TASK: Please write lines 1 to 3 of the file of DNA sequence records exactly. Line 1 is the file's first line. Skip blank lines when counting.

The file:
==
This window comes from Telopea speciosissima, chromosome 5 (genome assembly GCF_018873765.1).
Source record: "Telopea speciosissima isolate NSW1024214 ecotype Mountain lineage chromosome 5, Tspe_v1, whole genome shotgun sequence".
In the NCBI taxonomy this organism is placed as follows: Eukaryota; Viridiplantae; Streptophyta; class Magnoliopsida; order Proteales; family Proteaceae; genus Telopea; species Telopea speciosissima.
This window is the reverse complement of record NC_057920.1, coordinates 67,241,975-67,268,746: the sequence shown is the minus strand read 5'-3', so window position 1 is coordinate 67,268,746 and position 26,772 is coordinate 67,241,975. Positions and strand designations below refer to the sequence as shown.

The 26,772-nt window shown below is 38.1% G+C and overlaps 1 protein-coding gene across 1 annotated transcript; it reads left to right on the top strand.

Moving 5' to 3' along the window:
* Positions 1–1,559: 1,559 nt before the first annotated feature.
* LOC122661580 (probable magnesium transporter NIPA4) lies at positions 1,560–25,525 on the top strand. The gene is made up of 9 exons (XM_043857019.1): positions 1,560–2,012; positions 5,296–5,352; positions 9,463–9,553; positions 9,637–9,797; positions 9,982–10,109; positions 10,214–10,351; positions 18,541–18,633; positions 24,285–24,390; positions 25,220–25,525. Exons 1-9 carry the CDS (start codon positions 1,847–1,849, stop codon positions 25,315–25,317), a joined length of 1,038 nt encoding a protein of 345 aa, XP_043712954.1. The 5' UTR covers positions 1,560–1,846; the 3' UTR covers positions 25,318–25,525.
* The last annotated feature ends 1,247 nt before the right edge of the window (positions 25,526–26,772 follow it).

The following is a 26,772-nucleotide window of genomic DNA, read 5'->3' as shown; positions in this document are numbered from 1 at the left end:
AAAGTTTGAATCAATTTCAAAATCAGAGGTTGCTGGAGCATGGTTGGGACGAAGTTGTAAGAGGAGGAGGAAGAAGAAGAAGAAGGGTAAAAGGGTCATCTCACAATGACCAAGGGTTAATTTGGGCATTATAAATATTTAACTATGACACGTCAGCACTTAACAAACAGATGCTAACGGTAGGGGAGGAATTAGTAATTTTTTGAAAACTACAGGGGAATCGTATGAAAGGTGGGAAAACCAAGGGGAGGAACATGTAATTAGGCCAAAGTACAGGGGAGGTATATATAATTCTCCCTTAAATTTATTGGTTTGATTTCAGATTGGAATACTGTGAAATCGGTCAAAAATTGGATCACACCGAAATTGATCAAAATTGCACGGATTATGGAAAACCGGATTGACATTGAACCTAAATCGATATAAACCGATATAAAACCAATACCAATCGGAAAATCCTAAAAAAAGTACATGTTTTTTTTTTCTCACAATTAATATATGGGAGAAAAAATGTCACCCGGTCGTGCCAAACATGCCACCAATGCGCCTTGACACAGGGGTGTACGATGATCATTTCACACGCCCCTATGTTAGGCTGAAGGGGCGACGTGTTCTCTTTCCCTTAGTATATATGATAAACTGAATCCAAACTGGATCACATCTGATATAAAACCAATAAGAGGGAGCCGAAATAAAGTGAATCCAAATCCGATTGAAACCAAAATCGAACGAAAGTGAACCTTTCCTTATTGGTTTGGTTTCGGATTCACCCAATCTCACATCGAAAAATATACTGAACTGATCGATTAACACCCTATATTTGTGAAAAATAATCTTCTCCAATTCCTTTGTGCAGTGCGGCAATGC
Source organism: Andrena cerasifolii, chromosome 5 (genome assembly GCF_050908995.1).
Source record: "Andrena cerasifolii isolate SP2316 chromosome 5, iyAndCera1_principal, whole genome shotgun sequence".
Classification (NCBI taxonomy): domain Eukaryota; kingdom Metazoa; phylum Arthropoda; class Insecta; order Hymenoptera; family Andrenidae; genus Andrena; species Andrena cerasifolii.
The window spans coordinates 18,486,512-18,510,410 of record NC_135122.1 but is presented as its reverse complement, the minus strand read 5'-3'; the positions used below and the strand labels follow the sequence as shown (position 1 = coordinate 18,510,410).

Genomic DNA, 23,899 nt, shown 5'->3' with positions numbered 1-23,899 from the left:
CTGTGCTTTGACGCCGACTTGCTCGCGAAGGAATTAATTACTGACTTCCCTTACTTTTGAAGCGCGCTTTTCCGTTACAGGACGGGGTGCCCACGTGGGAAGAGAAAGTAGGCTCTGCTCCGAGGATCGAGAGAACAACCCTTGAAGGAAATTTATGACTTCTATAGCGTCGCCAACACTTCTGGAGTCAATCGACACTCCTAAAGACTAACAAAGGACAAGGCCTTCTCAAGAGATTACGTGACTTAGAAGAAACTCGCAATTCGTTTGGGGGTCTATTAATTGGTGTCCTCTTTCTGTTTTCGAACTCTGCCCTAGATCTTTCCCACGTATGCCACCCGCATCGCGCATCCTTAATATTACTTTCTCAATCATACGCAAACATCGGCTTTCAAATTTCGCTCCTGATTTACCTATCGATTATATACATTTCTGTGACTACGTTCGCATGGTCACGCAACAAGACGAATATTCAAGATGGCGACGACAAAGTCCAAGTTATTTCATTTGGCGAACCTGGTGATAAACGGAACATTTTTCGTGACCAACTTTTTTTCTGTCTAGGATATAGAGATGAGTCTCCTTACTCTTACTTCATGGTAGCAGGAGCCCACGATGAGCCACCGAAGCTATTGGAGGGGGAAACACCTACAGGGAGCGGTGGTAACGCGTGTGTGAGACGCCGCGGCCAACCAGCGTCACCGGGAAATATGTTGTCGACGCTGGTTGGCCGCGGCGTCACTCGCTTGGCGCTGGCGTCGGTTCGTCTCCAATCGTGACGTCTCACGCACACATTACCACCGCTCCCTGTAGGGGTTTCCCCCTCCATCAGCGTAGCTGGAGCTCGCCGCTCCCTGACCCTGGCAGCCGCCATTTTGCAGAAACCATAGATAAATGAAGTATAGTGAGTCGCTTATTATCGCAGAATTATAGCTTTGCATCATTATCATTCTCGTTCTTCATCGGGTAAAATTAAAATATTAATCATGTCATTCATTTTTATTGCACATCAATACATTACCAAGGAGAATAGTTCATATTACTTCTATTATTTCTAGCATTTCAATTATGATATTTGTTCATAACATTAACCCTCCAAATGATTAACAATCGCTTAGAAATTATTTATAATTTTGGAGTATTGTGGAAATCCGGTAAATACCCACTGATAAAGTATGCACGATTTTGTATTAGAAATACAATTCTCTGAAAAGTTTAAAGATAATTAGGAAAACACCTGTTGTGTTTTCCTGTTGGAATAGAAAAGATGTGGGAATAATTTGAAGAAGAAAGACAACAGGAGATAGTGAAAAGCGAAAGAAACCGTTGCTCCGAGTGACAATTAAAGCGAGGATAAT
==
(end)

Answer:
This window comes from Telopea speciosissima, chromosome 5 (genome assembly GCF_018873765.1).
Source record: "Telopea speciosissima isolate NSW1024214 ecotype Mountain lineage chromosome 5, Tspe_v1, whole genome shotgun sequence".
In the NCBI taxonomy this organism is placed as follows: Eukaryota; Viridiplantae; Streptophyta; class Magnoliopsida; order Proteales; family Proteaceae; genus Telopea; species Telopea speciosissima.